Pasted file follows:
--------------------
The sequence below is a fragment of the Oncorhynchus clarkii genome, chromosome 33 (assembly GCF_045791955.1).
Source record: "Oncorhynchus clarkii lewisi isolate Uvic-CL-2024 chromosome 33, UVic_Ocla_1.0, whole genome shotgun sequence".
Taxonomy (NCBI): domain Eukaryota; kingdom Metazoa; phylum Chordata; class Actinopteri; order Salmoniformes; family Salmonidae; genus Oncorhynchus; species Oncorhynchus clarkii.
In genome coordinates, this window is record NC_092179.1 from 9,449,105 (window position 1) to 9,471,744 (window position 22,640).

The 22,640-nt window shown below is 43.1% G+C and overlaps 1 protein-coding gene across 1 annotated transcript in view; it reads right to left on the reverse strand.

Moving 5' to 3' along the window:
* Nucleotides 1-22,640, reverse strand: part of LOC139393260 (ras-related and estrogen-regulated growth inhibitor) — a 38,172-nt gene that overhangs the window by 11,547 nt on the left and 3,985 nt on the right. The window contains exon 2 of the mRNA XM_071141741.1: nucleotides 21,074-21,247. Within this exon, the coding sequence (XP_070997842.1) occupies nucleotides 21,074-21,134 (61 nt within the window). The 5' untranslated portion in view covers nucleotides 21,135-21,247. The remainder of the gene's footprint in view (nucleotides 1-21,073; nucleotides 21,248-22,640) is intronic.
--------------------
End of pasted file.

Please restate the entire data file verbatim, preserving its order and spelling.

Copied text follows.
The sequence below is a fragment of the Oncorhynchus clarkii genome, chromosome 33 (assembly GCF_045791955.1).
Source record: "Oncorhynchus clarkii lewisi isolate Uvic-CL-2024 chromosome 33, UVic_Ocla_1.0, whole genome shotgun sequence".
Taxonomy (NCBI): domain Eukaryota; kingdom Metazoa; phylum Chordata; class Actinopteri; order Salmoniformes; family Salmonidae; genus Oncorhynchus; species Oncorhynchus clarkii.
In genome coordinates, this window is record NC_092179.1 from 9,449,105 (window position 1) to 9,471,744 (window position 22,640).

The 22,640-nt window shown below is 43.1% G+C and overlaps 1 protein-coding gene across 1 annotated transcript in view; it reads right to left on the reverse strand.

Moving 5' to 3' along the window:
* Nucleotides 1-22,640, reverse strand: part of LOC139393260 (ras-related and estrogen-regulated growth inhibitor) — a 38,172-nt gene that overhangs the window by 11,547 nt on the left and 3,985 nt on the right. The window contains exon 2 of the mRNA XM_071141741.1: nucleotides 21,074-21,247. Within this exon, the coding sequence (XP_070997842.1) occupies nucleotides 21,074-21,134 (61 nt within the window). The 5' untranslated portion in view covers nucleotides 21,135-21,247. The remainder of the gene's footprint in view (nucleotides 1-21,073; nucleotides 21,248-22,640) is intronic.